• Trapped in Another World
  • Twin Banter: The Tweedles, naturally
  • Unicorn
  • Victorian Britain: The setting of the real world portions -- obviously, The Present Day when it was written, but notable since most adaptations keep the time period.
  • Viewers are Morons: In the chapter where the Gryphon first appears, Carroll felt the need to write (in the actual text) "If you don't know what a gryphon is, look at the picture." Ironically, there are likely far more modern readers who know what it is than there are those who know what a dodo or larkspur is.
  • White Bunny: The White Rabbit
  • The Wonderland: Trope Namer.
  • World of Chaos

Adaptations with their own trope pages include:

Other adaptations of Alice in Wonderland contain examples of:

  • All-Star Cast
    • The 1999 adaptation features a lot of well-known faces, including Martin Short as the Mad Hatter, Whoopi Goldberg as the Cheshire Cat, Christopher Lloyd as the White Knight, Gene Wilder as the Mock Turtle, and a breakout role for Tina Majorino.
    • The 1985 version also features a lot of names in the cast, like Sammy Davis Jr as the Caterpillar, Telly Savalas as the Cheshire Cat, Carol Channing as the White Queen, Roddy McDowall as the March Hare, and Ringo Starr as the Mock Turtle.
    • A 1933 version includes W.C. Fields as Humpty Dumpty, Cary Grant as the Mock Turtle and Gary Cooper as the White Knight, among other stars.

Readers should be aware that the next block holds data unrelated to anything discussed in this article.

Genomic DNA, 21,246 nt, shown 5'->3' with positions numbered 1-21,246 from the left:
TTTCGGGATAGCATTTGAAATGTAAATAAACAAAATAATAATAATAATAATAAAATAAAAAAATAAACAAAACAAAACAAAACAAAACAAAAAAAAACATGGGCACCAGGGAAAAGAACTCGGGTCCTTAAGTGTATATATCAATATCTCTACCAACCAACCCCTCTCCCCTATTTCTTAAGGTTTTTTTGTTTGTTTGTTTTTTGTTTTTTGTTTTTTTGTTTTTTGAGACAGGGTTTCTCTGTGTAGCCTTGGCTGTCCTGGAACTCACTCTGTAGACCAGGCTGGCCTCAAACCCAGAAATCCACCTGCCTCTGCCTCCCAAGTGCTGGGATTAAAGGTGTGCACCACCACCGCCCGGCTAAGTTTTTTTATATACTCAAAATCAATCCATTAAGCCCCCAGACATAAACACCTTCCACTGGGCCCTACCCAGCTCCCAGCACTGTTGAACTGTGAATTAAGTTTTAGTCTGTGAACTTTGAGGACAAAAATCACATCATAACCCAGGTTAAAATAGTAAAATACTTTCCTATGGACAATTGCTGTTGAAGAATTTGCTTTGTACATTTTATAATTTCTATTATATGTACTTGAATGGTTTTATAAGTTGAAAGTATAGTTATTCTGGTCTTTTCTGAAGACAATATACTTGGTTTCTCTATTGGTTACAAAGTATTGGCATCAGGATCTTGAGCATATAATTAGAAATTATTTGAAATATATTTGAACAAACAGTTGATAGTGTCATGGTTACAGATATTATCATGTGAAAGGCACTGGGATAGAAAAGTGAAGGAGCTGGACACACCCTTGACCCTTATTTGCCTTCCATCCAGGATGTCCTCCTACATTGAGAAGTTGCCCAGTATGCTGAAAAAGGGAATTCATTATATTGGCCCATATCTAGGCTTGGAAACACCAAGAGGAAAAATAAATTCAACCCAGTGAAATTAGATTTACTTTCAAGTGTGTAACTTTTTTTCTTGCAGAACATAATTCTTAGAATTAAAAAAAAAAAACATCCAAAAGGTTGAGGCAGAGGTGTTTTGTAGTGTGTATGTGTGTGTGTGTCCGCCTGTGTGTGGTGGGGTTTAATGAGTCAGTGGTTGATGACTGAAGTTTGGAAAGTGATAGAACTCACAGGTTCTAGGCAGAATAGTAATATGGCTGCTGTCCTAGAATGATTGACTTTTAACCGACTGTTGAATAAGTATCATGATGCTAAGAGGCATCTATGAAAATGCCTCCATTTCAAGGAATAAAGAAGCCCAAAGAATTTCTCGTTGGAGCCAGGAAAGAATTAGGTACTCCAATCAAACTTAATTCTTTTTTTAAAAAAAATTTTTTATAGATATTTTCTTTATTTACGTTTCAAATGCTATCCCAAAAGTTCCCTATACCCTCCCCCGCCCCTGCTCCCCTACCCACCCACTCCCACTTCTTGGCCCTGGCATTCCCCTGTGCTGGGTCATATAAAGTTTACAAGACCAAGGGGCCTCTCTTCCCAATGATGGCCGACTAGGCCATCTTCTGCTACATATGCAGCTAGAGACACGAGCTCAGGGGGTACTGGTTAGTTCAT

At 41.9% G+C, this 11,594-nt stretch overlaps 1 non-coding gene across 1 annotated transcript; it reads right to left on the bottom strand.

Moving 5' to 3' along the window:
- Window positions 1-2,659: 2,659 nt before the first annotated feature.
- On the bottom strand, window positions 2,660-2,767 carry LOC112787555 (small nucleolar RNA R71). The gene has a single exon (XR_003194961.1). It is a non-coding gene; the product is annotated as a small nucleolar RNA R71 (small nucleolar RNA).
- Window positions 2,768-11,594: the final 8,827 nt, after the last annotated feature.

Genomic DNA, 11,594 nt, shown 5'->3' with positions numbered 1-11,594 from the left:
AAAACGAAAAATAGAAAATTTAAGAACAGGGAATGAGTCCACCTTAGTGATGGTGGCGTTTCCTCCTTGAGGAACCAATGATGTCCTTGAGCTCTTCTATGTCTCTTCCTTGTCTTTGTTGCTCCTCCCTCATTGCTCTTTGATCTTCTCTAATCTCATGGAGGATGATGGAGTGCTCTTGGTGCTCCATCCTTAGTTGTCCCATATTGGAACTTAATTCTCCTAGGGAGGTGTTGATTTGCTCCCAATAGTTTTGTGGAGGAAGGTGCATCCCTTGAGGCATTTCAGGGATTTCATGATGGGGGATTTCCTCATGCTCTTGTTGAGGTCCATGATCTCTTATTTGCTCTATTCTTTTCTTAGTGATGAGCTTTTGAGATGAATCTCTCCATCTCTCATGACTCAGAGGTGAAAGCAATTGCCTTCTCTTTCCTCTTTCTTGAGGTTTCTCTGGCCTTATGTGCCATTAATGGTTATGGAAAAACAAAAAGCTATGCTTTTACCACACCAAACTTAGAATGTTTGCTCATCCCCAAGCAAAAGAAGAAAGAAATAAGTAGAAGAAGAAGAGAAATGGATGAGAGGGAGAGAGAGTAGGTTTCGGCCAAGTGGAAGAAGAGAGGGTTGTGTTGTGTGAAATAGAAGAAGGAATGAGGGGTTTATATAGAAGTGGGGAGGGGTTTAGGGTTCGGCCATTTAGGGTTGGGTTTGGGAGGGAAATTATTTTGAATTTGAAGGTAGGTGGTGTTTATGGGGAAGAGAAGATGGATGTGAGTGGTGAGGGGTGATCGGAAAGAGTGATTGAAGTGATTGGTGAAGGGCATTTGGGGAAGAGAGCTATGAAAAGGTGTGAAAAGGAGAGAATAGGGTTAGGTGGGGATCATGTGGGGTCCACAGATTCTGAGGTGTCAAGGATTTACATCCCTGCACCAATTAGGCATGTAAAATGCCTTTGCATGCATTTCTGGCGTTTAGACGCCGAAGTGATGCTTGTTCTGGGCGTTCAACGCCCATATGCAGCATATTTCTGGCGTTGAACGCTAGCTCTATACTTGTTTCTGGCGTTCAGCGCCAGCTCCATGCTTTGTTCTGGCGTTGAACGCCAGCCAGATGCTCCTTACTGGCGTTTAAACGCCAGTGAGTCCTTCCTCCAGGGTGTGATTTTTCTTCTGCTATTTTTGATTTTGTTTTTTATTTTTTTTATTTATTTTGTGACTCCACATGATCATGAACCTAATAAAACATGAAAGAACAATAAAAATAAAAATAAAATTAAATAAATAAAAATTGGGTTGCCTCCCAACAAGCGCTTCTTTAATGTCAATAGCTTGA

• And You Were There: In the 1999 Hallmark TV movie, the guests at the party being held by Alice's parents become the characters in Wonderland. The same goes for some of the toys in Alice's room.
    • Toys in Alice's room being Wonderland characters was also used as a motif in Jan Svankmajer's version, though in a more sinister way.
    • An early silent film version also features this where Alice attempts to steal some tarts from the cook before her sister calls her out for an outing where she sees things like a cat in a tree. Caption: Things we do and see before we sleep often influence our dreams.
  • Behind a Stick: Happens in the 1999 version when Alice is looking for her flamingo.
  • Coming of Age Story: The 1985 TV musical has Alice learning to become a fearless, grown-up girl. The 1999 version also does this, but to a less obvious extent.